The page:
Bitcoin Extremely Close to 'Death Cross' Chart Pattern

Chart analysts are seeing an alarming pattern in bitcoin’s recent trends, one they call a “death cross.”

A death cross occurs when the short-term moving average, which is an average of which direction a security is moving, breaks below its long-term moving average. As that point, both short- and long-term moving averages tend to fall, so a “death cross” is a bearish signal indicating further losses.

The chart pattern is named after the cross shape that the moving averages make and the resulting downward spiral. It can occur in individual stocks or in various funds, as well as in other assets like cryptocurrency. (See also: Bitcoin Bloodbath: Price Nosedives as $53 Billion Wiped off Crypto Market Cap.)

Spotting a Death Cross on a bitcoin chart

With bitcoin, its short-term, 50-day moving average is rapidly closing in on its long-term, 200-day moving average. It’s the closest the two figures have been in nine months, and, if they cross, it would be the first time since 2015.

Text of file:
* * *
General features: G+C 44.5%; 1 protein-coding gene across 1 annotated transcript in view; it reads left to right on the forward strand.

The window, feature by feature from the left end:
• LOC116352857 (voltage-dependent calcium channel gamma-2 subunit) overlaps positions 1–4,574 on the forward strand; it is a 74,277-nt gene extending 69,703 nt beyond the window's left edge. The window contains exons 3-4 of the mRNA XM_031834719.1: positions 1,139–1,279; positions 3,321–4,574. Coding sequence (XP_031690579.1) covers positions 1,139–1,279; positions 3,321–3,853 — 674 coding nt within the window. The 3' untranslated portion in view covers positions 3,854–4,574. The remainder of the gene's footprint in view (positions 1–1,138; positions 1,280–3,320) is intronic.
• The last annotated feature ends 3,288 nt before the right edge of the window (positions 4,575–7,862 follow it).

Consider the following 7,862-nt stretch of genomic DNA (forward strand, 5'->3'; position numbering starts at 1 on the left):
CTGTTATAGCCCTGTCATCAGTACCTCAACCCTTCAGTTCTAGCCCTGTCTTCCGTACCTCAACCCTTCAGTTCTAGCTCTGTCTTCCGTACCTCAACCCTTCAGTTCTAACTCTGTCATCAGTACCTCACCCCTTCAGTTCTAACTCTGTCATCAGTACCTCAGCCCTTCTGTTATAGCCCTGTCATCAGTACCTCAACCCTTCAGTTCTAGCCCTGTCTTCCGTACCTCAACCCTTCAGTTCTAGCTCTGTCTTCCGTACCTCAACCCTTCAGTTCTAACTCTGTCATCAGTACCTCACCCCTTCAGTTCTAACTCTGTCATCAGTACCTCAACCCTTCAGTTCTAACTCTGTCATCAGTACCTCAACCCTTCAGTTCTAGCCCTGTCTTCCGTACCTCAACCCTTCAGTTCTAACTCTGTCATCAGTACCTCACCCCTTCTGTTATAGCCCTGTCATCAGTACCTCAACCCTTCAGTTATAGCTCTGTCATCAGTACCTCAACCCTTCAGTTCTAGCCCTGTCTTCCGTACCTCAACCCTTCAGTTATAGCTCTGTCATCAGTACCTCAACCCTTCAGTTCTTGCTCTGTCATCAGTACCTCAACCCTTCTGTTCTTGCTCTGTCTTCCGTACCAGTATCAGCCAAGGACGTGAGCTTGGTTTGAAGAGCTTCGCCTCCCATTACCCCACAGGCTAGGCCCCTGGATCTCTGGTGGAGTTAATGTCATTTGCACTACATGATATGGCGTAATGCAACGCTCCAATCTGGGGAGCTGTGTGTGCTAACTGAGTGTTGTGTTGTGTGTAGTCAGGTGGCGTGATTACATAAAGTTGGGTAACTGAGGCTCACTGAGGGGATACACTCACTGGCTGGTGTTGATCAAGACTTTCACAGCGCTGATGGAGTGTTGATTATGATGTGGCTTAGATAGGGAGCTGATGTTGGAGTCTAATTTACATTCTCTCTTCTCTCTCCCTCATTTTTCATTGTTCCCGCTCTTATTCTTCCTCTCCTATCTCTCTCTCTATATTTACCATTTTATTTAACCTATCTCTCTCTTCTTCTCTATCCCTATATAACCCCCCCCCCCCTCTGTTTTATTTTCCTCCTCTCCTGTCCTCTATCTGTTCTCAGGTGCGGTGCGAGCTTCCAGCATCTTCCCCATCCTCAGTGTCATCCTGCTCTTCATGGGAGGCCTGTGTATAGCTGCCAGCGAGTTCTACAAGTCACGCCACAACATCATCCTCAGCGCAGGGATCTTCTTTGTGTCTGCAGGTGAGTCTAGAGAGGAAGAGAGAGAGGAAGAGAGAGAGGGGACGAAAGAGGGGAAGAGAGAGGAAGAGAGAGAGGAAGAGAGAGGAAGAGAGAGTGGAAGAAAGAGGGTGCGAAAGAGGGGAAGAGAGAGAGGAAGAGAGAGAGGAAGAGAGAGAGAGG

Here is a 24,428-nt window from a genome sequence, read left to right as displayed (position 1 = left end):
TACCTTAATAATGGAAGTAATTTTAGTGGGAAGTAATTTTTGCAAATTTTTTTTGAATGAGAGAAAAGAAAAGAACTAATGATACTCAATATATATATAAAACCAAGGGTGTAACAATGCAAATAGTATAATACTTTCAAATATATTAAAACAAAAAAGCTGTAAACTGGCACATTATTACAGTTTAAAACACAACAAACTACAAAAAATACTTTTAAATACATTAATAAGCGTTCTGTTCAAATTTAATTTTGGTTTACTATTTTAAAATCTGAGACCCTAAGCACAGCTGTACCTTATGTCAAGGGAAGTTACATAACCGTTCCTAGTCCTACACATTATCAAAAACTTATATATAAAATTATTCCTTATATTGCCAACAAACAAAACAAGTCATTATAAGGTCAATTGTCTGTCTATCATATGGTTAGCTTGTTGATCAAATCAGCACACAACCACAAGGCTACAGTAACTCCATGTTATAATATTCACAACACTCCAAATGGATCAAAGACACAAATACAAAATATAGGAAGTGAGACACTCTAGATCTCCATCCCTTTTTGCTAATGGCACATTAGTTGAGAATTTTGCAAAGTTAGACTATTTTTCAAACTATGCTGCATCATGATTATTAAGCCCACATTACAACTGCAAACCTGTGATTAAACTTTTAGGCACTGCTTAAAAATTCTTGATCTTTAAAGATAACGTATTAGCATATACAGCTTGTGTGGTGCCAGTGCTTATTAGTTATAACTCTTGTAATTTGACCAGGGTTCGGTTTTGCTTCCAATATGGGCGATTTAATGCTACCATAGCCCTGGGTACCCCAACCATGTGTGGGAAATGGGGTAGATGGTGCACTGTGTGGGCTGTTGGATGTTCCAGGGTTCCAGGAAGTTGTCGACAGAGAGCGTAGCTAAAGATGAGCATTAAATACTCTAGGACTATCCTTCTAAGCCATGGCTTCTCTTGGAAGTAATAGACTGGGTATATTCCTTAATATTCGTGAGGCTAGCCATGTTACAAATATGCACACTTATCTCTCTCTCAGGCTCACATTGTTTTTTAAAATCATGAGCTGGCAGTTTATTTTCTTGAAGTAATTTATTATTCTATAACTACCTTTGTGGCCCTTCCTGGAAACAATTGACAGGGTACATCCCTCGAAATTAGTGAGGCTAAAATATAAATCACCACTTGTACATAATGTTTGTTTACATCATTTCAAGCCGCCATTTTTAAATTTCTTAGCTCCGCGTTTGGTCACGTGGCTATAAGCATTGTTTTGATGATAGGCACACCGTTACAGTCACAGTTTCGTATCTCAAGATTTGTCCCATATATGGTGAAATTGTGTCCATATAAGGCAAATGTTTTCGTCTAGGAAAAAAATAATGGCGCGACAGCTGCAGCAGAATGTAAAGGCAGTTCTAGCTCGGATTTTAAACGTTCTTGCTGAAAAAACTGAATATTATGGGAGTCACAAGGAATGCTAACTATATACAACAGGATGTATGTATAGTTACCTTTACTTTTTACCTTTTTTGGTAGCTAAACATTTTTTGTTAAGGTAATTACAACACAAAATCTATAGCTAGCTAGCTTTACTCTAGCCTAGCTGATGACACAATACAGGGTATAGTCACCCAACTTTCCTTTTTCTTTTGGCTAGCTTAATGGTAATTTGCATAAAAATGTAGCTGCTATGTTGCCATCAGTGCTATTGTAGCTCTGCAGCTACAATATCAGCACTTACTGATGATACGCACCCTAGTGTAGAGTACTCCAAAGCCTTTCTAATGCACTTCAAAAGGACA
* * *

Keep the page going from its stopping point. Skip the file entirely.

Above: A Death Cross occurs when the 50-day SMA crosses the 200-day SMA, which looks ripe to happen (image: Investopedia using Tradingview)

Some analysts say that the death cross is not a good indicator for timing. In other words, a decline is not necessarily imminent right when the short-term average slips below the long-term average. They also say that the death cross does not guarantee future declines, as other market forces can drive the security – or currency – higher.

Bitcoin, a volatile asset, has had a rough week, sliding on growing concerns about regulation, including in the U.S. and Japan. (See also: Bitcoin May Be Spared in Government Cryptocurrency Crackdown.)

The value of the bitcoin briefly slipped below $8,000, but has since recovered. It’s up about 2% in early Friday trade, with its value at about $8,475.88 per U.S. dollar. (See also: Bitcoin Bubble ‘Probably Just About to Burst’ Says Allianz Global Investors.)

Investing in cryptocurrencies and Initial Coin Offerings ("ICOs") is highly risky and speculative, and this article is not a recommendation by Investopedia or the writer to invest in cryptocurrencies or ICOs. Since each individual's situation is unique, a qualified professional should always be consulted before making any financial decisions. Investopedia makes no representations or warranties as to the accuracy or timeliness of the information contained herein. As of the date this article was written, the author owns no stake in bitcoin or cryptocurrency-related securities.

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